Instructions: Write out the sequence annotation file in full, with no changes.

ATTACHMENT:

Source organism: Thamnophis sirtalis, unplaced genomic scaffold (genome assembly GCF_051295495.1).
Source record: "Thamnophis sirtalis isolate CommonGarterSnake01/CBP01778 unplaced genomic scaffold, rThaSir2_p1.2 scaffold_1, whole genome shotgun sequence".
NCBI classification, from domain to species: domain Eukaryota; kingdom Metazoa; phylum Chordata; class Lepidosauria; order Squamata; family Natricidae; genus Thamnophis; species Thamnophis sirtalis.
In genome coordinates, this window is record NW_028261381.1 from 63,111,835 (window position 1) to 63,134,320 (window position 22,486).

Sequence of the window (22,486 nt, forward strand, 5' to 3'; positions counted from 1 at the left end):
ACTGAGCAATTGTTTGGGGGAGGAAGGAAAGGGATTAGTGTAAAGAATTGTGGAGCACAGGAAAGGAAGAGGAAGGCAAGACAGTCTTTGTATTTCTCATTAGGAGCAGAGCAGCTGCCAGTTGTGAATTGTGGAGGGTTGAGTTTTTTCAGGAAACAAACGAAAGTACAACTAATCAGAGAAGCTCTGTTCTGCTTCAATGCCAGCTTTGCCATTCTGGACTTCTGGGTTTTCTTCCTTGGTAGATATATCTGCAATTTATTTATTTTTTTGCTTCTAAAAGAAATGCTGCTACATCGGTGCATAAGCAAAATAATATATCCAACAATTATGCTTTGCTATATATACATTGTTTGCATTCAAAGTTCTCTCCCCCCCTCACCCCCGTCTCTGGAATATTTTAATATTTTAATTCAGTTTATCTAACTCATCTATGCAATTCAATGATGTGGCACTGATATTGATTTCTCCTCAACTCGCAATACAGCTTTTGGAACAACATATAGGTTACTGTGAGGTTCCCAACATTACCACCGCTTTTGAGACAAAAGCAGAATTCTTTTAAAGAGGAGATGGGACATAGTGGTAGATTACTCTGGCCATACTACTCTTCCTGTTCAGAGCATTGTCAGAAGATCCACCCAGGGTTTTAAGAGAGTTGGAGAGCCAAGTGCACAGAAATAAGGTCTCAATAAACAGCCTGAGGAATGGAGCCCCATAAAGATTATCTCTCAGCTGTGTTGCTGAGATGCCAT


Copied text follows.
Source organism: Thamnophis sirtalis, unplaced genomic scaffold (genome assembly GCF_051295495.1).
Source record: "Thamnophis sirtalis isolate CommonGarterSnake01/CBP01778 unplaced genomic scaffold, rThaSir2_p1.2 scaffold_1, whole genome shotgun sequence".
NCBI classification, from domain to species: domain Eukaryota; kingdom Metazoa; phylum Chordata; class Lepidosauria; order Squamata; family Natricidae; genus Thamnophis; species Thamnophis sirtalis.
In genome coordinates, this window is record NW_028261381.1 from 63,111,835 (window position 1) to 63,134,320 (window position 22,486).

Sequence of the window (22,486 nt, forward strand, 5' to 3'; positions counted from 1 at the left end):
ACTGAGCAATTGTTTGGGGGAGGAAGGAAAGGGATTAGTGTAAAGAATTGTGGAGCACAGGAAAGGAAGAGGAAGGCAAGACAGTCTTTGTATTTCTCATTAGGAGCAGAGCAGCTGCCAGTTGTGAATTGTGGAGGGTTGAGTTTTTTCAGGAAACAAACGAAAGTACAACTAATCAGAGAAGCTCTGTTCTGCTTCAATGCCAGCTTTGCCATTCTGGACTTCTGGGTTTTCTTCCTTGGTAGATATATCTGCAATTTATTTATTTTTTTGCTTCTAAAAGAAATGCTGCTACATCGGTGCATAAGCAAAATAATATATCCAACAATTATGCTTTGCTATATATACATTGTTTGCATTCAAAGTTCTCTCCCCCCCTCACCCCCGTCTCTGGAATATTTTAATATTTTAATTCAGTTTATCTAACTCATCTATGCAATTCAATGATGTGGCACTGATATTGATTTCTCCTCAACTCGCAATACAGCTTTTGGAACAACATATAGGTTACTGTGAGGTTCCCAACATTACCACCGCTTTTGAGACAAAAGCAGAATTCTTTTAAAGAGGAGATGGGACATAGTGGTAGATTACTCTGGCCATACTACTCTTCCTGTTCAGAGCATTGTCAGAAGATCCACCCAGGGTTTTAAGAGAGTTGGAGAGCCAAGTGCACAGAAATAAGGTCTCAATAAACAGCCTGAGGAATGGAGCCCCATAAAGATTATCTCTCAGCTGTGTTGCTGAGATGCCAT